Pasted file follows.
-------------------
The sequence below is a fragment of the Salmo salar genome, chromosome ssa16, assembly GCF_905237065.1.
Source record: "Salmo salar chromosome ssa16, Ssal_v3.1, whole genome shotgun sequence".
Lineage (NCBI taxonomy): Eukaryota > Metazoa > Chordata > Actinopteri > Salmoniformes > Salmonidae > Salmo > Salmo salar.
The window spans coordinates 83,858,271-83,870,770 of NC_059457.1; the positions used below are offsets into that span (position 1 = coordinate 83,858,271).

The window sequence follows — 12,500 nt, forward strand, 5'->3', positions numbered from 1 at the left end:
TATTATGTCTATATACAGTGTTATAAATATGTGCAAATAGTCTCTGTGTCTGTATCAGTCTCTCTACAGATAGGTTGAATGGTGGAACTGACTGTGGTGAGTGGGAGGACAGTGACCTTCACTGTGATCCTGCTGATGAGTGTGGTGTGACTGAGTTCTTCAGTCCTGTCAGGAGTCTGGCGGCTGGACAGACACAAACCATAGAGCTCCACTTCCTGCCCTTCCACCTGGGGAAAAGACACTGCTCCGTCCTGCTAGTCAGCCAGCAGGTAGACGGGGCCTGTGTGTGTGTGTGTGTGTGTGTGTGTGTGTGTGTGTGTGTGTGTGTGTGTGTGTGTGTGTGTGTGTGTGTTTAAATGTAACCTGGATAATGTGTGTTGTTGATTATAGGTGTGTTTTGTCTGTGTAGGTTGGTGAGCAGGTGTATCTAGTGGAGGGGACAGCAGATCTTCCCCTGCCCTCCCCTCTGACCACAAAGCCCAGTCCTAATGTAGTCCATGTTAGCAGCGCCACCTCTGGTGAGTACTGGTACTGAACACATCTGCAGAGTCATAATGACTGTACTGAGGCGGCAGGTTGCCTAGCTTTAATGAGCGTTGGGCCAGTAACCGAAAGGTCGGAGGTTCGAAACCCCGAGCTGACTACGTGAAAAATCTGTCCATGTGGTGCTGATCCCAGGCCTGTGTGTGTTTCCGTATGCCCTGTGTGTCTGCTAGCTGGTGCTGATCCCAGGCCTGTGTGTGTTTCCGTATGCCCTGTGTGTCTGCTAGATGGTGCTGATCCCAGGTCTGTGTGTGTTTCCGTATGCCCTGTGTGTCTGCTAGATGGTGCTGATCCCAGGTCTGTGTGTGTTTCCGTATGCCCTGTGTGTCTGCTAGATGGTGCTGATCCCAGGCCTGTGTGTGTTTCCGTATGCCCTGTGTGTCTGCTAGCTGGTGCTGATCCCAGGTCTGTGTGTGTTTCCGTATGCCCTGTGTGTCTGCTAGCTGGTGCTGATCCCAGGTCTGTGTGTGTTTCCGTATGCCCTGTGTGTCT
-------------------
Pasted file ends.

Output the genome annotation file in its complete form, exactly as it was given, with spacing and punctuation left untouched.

The sequence below is a fragment of the Salmo salar genome, chromosome ssa16, assembly GCF_905237065.1.
Source record: "Salmo salar chromosome ssa16, Ssal_v3.1, whole genome shotgun sequence".
Lineage (NCBI taxonomy): Eukaryota > Metazoa > Chordata > Actinopteri > Salmoniformes > Salmonidae > Salmo > Salmo salar.
The window spans coordinates 83,858,271-83,870,770 of NC_059457.1; the positions used below are offsets into that span (position 1 = coordinate 83,858,271).

The window sequence follows — 12,500 nt, forward strand, 5'->3', positions numbered from 1 at the left end:
TATTATGTCTATATACAGTGTTATAAATATGTGCAAATAGTCTCTGTGTCTGTATCAGTCTCTCTACAGATAGGTTGAATGGTGGAACTGACTGTGGTGAGTGGGAGGACAGTGACCTTCACTGTGATCCTGCTGATGAGTGTGGTGTGACTGAGTTCTTCAGTCCTGTCAGGAGTCTGGCGGCTGGACAGACACAAACCATAGAGCTCCACTTCCTGCCCTTCCACCTGGGGAAAAGACACTGCTCCGTCCTGCTAGTCAGCCAGCAGGTAGACGGGGCCTGTGTGTGTGTGTGTGTGTGTGTGTGTGTGTGTGTGTGTGTGTGTGTGTGTGTGTGTGTGTGTGTGTGTGTTTAAATGTAACCTGGATAATGTGTGTTGTTGATTATAGGTGTGTTTTGTCTGTGTAGGTTGGTGAGCAGGTGTATCTAGTGGAGGGGACAGCAGATCTTCCCCTGCCCTCCCCTCTGACCACAAAGCCCAGTCCTAATGTAGTCCATGTTAGCAGCGCCACCTCTGGTGAGTACTGGTACTGAACACATCTGCAGAGTCATAATGACTGTACTGAGGCGGCAGGTTGCCTAGCTTTAATGAGCGTTGGGCCAGTAACCGAAAGGTCGGAGGTTCGAAACCCCGAGCTGACTACGTGAAAAATCTGTCCATGTGGTGCTGATCCCAGGCCTGTGTGTGTTTCCGTATGCCCTGTGTGTCTGCTAGCTGGTGCTGATCCCAGGCCTGTGTGTGTTTCCGTATGCCCTGTGTGTCTGCTAGATGGTGCTGATCCCAGGTCTGTGTGTGTTTCCGTATGCCCTGTGTGTCTGCTAGATGGTGCTGATCCCAGGTCTGTGTGTGTTTCCGTATGCCCTGTGTGTCTGCTAGATGGTGCTGATCCCAGGCCTGTGTGTGTTTCCGTATGCCCTGTGTGTCTGCTAGCTGGTGCTGATCCCAGGTCTGTGTGTGTTTCCGTATGCCCTGTGTGTCTGCTAGCTGGTGCTGATCCCAGGTCTGTGTGTGTTTCCGTATGCCCTGTGTGTCT